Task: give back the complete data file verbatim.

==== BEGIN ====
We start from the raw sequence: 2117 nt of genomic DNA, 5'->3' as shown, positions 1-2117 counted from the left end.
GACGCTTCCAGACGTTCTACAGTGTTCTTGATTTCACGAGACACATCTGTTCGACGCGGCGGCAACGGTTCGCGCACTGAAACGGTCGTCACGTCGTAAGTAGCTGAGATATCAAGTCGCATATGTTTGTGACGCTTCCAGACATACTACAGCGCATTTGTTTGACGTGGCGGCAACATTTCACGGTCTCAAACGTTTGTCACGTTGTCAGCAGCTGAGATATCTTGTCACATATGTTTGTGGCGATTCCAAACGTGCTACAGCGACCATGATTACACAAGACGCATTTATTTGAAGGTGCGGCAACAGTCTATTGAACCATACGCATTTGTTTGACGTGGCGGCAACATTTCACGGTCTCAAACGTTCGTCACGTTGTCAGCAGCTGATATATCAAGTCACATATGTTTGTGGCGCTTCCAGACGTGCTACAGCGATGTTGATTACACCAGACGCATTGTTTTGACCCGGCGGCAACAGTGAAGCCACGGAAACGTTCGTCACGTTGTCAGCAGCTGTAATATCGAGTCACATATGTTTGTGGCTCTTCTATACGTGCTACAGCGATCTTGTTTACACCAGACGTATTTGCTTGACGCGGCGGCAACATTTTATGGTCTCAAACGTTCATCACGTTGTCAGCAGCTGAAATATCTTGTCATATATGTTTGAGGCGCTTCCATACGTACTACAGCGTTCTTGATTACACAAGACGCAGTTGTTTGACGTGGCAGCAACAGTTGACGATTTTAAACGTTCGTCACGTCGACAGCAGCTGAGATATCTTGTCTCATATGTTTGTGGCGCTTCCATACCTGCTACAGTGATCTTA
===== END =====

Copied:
We start from the raw sequence: 2117 nt of genomic DNA, 5'->3' as shown, positions 1-2117 counted from the left end.
GACGCTTCCAGACGTTCTACAGTGTTCTTGATTTCACGAGACACATCTGTTCGACGCGGCGGCAACGGTTCGCGCACTGAAACGGTCGTCACGTCGTAAGTAGCTGAGATATCAAGTCGCATATGTTTGTGACGCTTCCAGACATACTACAGCGCATTTGTTTGACGTGGCGGCAACATTTCACGGTCTCAAACGTTTGTCACGTTGTCAGCAGCTGAGATATCTTGTCACATATGTTTGTGGCGATTCCAAACGTGCTACAGCGACCATGATTACACAAGACGCATTTATTTGAAGGTGCGGCAACAGTCTATTGAACCATACGCATTTGTTTGACGTGGCGGCAACATTTCACGGTCTCAAACGTTCGTCACGTTGTCAGCAGCTGATATATCAAGTCACATATGTTTGTGGCGCTTCCAGACGTGCTACAGCGATGTTGATTACACCAGACGCATTGTTTTGACCCGGCGGCAACAGTGAAGCCACGGAAACGTTCGTCACGTTGTCAGCAGCTGTAATATCGAGTCACATATGTTTGTGGCTCTTCTATACGTGCTACAGCGATCTTGTTTACACCAGACGTATTTGCTTGACGCGGCGGCAACATTTTATGGTCTCAAACGTTCATCACGTTGTCAGCAGCTGAAATATCTTGTCATATATGTTTGAGGCGCTTCCATACGTACTACAGCGTTCTTGATTACACAAGACGCAGTTGTTTGACGTGGCAGCAACAGTTGACGATTTTAAACGTTCGTCACGTCGACAGCAGCTGAGATATCTTGTCTCATATGTTTGTGGCGCTTCCATACCTGCTACAGTGATCTTA